Ticks and Lyme Disease

Discussion in 'Hydration, Hygiene & Health' started by el manana, Aug 20, 2018.

  1. Patrick

    Patrick Summit Camper

    That's a very interesting point. Now I think about it I I don't remember the itch being so prominent when I used to get bitten many years ago. Indeed, the first bite I remember I didn't notice until the tick was well engorged and quite sizeable. But now they seem to itch very soon after becoming attached and it's years since I've removed anything other than an almost microscopic black dot. Same applies to the ticks the children pick up, and they seem to itch early on as well, but then they too have had plenty of exposure over the years...
  2. Chiseller

    Chiseller Thru Hiker

    I'll take that over Lymes, and horse fly bites.
    Nigelp likes this.
  3. Michael_x

    Michael_x Summit Camper

    I note mention of tick cards as removal tools. I've never used one and am curious what others think and folks views in general on the best tool(s) for tick removal.

    For myself I like hooks as they are easy to rotate whilst removing a tick and unscrewing seems to work more smoothly than a direct pull. They are also small enough to take almost no space in my first aid kits.

    Prior to hooks I used purpose designed fine tweezers that worked but not as easy to use.

    Long back, first ever tick, was the cotton thread lasso method. Best that can be said is it worked, eventually. Very fiddly.

    I've found being very short sighted is a distinct plus here, the zoom mode when glasses removed clearly has its uses.
  4. Chiseller

    Chiseller Thru Hiker

    We've extracted A few with the twisters, all but one with ease. I wouldn't use anything else now.
  5. Patrick

    Patrick Summit Camper

    The "hooks" and cards are a very similar design in principle - both are a cutout "V" in a thin piece of plastic which is slid underneath the tick until it can be lifted off. The only difference is that the hooks have this mounted sideways on the end of a stick rather than being on the edge of a card. Both work equally well, in my experience. I almost always use a card, simply because it lives easily in my wallet, but I keep a hook because there are a few places a tick could attach - a web space, for example, which would be hard to get the card into. The "cutout V" design works well, though, and can even be improvised by cutting a V into the edge of a piece of thin acetate - it worked just as well as an "official" card!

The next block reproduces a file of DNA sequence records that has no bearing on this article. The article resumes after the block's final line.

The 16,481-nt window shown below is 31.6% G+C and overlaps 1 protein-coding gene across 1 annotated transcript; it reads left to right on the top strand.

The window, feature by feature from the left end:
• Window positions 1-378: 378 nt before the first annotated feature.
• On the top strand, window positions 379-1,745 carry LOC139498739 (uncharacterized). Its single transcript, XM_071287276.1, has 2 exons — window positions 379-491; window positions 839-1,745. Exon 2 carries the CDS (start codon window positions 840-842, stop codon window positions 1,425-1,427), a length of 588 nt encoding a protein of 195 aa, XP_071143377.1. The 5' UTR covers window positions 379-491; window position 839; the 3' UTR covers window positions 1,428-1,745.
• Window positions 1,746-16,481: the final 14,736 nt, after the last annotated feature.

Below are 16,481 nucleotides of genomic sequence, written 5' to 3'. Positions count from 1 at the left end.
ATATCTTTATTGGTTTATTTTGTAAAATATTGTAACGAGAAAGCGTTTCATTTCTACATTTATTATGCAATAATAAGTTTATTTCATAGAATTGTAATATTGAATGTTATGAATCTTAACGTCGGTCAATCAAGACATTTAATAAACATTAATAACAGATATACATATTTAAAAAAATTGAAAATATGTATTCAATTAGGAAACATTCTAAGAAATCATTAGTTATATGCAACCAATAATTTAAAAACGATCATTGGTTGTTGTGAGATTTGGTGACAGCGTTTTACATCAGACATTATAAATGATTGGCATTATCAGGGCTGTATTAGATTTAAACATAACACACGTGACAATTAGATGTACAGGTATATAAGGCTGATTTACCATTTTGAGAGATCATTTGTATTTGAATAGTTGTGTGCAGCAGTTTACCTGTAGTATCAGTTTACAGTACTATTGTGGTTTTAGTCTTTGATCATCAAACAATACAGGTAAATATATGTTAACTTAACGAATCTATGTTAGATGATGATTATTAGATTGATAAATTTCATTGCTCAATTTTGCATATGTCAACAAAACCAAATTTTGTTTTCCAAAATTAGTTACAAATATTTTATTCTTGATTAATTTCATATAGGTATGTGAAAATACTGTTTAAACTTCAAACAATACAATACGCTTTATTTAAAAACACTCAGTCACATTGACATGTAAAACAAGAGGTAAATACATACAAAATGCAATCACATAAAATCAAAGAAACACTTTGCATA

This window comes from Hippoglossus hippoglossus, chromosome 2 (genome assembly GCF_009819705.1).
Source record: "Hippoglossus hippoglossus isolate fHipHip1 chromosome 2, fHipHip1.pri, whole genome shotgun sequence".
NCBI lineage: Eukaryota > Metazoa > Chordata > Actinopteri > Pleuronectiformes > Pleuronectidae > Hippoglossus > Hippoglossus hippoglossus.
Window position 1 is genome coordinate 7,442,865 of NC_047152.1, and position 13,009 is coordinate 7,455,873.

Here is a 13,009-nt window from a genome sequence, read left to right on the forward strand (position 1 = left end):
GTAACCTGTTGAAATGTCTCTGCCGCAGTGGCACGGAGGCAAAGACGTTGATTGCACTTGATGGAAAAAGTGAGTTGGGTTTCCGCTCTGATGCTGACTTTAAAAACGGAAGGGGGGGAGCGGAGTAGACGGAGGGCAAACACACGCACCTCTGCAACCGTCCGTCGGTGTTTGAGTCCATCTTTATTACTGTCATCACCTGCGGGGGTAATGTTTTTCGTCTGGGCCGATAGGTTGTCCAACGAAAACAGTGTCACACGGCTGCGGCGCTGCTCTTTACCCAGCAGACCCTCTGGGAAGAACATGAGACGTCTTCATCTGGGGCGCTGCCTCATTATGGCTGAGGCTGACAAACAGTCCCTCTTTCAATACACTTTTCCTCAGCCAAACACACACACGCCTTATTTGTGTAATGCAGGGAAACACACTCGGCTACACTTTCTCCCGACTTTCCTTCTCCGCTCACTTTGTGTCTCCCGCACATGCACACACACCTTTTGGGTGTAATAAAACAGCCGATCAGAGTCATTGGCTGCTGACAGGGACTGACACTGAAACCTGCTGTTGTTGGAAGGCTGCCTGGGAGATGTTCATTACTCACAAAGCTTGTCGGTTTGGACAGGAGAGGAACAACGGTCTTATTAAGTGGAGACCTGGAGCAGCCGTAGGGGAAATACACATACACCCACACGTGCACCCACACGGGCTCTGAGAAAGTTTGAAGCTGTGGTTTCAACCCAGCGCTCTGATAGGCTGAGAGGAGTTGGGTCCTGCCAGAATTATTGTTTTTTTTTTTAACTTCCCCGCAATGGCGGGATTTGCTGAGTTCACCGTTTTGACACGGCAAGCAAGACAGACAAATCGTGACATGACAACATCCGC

Last edited: Jul 2, 2019
  6. Nigelp

    Nigelp Summit Camper

    I’ve ordered some more wrist sweet bands to try them around my ankle with some permethrin as a deterrent.
    Robin and Chiseller like this.
  7. Padstowe

    Padstowe Section Hiker

    Anyone tried this way to remove ticks?
    "With a cotton swab, apply liquid soap in circles over the tick for about 30 to 60 seconds. Then, use a dry cotton swab to wipe away the soap. The tick will be found on the swab with its head intact. We found this “home remedy” to be fast, easy, and painless; it also doesn’t appear to rely on suffocation."
  8. Nigelp

    Nigelp Summit Camper

    Sounds like a load of faff. I’d personally stick to the recommended removal tools.
    Chiseller and Baldy like this.
  9. Padstowe

    Padstowe Section Hiker

    It is recommended by some of the cdc while others say it may cause the tick to spew out its vemon quicker, its used by alot of pediatricians now adays due to the lack of pain involved.
    Edit: Although the effect of this method is in question as to will it cause premature spewing, the fact that it removes ticks is not.
    Last edited: Jul 2, 2019
  10. Michael_x

    Michael_x Summit Camper

    Curious as to source of that. In general measures to persuade a tick to let go, as opposed to pulling it out, pose a high risk of tick emptying its germ filled stomach into you first.

    Edit - above post posted while this being composed.
    Last edited: Jul 2, 2019
  11. Enzo

    Enzo Thru Hiker

    I just got some lifesystems permethrin.
    I'll do Anna's and my socks trousers etc (I'll take some nosilife gear so mostly sorted already), but what about the kids stuff, the bottle says for adults clothing....
    Turns out my uncle and aunt have both had Lyme's, picked up in Richmond park,...
  12. Nigelp

    Nigelp Summit Camper

    I use Mosi-guard natural insect repellent on my sons legs and arms. The spray extra seems to work well to repel ticks.
  13. stonemonkey

    stonemonkey Trail Blazer

    Where do you get that from?
    My daughter (8) has bad echzma so I am quite wary of what to put on her tbh but I would be happier if she had some sort of barrier against the critters.
  14. Nigelp

    Nigelp Summit Camper


    The stick is quite easy to apply. May be worth trying some. They do two strength.
    stonemonkey likes this.
  15. Nigelp

    Nigelp Summit Camper

    Because it’s not DEET based I think you can also spray it into clothing and equipment. So an option may be for your daughter to wear longer trousers and a long top and spray onto that.
    stonemonkey likes this.